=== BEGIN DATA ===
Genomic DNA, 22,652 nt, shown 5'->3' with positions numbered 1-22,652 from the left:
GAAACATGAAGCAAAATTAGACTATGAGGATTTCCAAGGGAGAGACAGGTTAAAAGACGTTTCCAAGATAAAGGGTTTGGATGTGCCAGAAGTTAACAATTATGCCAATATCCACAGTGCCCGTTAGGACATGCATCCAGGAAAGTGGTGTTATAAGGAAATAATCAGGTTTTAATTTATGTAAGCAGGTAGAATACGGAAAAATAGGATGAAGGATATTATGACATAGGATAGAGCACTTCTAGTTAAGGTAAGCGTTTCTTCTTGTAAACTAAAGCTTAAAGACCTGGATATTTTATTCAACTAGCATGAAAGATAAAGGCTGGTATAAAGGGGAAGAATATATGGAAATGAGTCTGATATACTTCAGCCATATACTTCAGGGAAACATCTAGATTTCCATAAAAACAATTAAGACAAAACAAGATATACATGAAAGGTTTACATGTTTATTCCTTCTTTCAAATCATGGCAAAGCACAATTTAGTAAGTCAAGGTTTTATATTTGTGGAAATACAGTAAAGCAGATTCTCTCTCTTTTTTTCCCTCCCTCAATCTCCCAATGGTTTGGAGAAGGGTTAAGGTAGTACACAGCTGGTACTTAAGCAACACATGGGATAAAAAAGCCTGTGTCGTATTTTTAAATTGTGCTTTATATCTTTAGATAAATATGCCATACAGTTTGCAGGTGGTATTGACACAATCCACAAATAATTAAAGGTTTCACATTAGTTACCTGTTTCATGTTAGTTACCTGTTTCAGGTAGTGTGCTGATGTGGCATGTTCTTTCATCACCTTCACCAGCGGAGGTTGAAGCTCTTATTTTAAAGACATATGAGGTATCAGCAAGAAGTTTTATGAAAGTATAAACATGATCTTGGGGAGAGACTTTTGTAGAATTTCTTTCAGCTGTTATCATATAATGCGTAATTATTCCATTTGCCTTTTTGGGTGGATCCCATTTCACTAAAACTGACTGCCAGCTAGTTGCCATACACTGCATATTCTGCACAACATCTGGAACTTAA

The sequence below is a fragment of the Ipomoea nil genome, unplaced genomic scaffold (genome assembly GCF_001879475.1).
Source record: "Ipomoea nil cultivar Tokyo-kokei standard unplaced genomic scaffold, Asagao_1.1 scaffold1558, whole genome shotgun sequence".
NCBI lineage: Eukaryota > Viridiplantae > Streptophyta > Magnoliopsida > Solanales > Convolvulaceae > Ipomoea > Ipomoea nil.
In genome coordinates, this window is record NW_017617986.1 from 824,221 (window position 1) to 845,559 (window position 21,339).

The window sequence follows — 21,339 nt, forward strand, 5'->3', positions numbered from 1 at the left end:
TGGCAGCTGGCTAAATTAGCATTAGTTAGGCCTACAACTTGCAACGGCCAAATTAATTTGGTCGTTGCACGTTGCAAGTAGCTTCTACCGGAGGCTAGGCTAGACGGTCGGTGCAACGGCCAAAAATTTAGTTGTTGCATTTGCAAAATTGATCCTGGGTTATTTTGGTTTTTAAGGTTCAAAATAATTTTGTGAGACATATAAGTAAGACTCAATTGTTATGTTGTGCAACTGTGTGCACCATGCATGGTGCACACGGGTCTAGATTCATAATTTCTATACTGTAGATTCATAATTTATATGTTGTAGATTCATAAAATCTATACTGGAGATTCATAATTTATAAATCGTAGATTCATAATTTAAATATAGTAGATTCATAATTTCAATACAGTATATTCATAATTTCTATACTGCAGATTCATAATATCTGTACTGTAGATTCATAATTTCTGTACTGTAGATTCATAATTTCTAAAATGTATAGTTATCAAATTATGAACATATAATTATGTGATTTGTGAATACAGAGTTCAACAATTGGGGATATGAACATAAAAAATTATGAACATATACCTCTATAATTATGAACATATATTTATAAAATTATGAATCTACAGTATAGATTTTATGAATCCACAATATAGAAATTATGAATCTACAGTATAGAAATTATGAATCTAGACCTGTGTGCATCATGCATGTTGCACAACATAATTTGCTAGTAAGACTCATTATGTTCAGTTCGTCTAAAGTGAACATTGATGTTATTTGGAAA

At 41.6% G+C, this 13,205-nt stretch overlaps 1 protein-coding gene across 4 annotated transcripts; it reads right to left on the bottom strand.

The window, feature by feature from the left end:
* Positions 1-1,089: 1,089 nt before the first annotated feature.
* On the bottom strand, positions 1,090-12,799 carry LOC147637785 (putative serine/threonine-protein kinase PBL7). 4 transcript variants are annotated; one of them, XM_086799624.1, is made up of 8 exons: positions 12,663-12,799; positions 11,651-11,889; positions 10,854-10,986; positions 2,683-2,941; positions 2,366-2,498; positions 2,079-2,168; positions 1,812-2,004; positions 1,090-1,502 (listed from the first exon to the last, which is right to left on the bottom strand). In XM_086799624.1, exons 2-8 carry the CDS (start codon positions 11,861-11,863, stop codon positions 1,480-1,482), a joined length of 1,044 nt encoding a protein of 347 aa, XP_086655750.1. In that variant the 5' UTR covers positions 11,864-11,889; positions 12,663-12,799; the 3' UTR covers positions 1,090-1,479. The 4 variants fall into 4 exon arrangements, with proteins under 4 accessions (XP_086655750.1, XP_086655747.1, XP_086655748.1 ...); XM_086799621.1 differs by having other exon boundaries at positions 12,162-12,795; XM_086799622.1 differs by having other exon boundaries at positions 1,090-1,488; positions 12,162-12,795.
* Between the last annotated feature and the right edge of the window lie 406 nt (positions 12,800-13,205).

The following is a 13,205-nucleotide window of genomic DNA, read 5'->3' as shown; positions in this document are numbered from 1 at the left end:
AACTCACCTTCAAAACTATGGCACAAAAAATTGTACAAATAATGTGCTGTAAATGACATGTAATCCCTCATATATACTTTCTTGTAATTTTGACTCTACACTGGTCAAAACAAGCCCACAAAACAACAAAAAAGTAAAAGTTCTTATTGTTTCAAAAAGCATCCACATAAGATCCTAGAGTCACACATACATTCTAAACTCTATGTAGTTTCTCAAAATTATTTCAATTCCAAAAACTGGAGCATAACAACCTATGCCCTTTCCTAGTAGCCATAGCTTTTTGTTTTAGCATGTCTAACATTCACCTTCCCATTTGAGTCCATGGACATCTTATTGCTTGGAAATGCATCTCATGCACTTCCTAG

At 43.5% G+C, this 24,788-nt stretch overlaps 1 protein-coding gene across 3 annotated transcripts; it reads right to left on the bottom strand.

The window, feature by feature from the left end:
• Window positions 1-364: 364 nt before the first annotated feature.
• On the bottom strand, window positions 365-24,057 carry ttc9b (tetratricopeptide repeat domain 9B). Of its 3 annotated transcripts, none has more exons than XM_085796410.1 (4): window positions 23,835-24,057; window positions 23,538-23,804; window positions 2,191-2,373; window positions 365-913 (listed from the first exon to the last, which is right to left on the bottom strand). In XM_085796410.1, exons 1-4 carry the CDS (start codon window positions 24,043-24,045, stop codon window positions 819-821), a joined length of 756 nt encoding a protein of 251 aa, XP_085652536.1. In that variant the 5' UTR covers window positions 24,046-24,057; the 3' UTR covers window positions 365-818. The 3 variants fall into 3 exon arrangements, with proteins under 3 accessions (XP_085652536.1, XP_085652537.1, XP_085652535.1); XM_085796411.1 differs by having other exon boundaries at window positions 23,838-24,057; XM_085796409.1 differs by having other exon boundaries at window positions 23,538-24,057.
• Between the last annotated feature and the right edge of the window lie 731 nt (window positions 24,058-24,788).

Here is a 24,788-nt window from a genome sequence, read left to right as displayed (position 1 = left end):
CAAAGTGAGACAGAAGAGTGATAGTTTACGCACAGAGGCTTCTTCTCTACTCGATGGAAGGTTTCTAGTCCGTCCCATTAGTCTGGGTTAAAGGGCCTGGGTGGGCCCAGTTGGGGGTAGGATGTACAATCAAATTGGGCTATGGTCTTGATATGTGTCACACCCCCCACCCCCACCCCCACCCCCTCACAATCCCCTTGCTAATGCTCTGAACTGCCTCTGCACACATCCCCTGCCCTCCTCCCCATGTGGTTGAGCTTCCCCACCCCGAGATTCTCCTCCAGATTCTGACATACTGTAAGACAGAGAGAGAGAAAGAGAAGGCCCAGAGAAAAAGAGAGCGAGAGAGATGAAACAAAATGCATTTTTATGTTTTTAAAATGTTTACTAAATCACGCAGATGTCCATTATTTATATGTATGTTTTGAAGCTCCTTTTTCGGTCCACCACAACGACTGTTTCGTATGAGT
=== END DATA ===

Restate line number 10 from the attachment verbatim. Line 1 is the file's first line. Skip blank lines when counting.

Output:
The window, feature by feature from the left end: